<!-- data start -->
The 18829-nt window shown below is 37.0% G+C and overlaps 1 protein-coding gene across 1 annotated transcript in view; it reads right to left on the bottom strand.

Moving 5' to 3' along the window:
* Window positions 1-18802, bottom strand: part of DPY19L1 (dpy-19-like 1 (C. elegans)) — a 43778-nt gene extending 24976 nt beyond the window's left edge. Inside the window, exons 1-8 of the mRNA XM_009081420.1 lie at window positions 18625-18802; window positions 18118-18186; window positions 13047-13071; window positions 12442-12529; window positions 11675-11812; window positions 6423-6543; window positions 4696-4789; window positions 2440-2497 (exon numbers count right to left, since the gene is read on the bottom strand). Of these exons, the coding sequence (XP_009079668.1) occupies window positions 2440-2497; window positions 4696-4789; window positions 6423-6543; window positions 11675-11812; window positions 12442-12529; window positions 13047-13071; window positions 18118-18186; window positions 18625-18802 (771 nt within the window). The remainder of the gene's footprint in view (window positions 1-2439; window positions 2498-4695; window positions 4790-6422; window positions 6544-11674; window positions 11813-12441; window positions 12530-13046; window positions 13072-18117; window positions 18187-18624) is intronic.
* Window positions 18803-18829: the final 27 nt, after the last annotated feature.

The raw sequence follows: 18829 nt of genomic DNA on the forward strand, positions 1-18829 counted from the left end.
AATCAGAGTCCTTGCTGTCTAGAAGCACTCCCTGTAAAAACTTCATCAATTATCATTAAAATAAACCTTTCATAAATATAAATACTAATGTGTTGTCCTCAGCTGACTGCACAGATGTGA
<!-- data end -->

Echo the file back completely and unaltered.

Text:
The 18829-nt window shown below is 37.0% G+C and overlaps 1 protein-coding gene across 1 annotated transcript in view; it reads right to left on the bottom strand.

Moving 5' to 3' along the window:
* Window positions 1-18802, bottom strand: part of DPY19L1 (dpy-19-like 1 (C. elegans)) — a 43778-nt gene extending 24976 nt beyond the window's left edge. Inside the window, exons 1-8 of the mRNA XM_009081420.1 lie at window positions 18625-18802; window positions 18118-18186; window positions 13047-13071; window positions 12442-12529; window positions 11675-11812; window positions 6423-6543; window positions 4696-4789; window positions 2440-2497 (exon numbers count right to left, since the gene is read on the bottom strand). Of these exons, the coding sequence (XP_009079668.1) occupies window positions 2440-2497; window positions 4696-4789; window positions 6423-6543; window positions 11675-11812; window positions 12442-12529; window positions 13047-13071; window positions 18118-18186; window positions 18625-18802 (771 nt within the window). The remainder of the gene's footprint in view (window positions 1-2439; window positions 2498-4695; window positions 4790-6422; window positions 6544-11674; window positions 11813-12441; window positions 12530-13046; window positions 13072-18117; window positions 18187-18624) is intronic.
* Window positions 18803-18829: the final 27 nt, after the last annotated feature.

The raw sequence follows: 18829 nt of genomic DNA on the forward strand, positions 1-18829 counted from the left end.
AATCAGAGTCCTTGCTGTCTAGAAGCACTCCCTGTAAAAACTTCATCAATTATCATTAAAATAAACCTTTCATAAATATAAATACTAATGTGTTGTCCTCAGCTGACTGCACAGATGTGA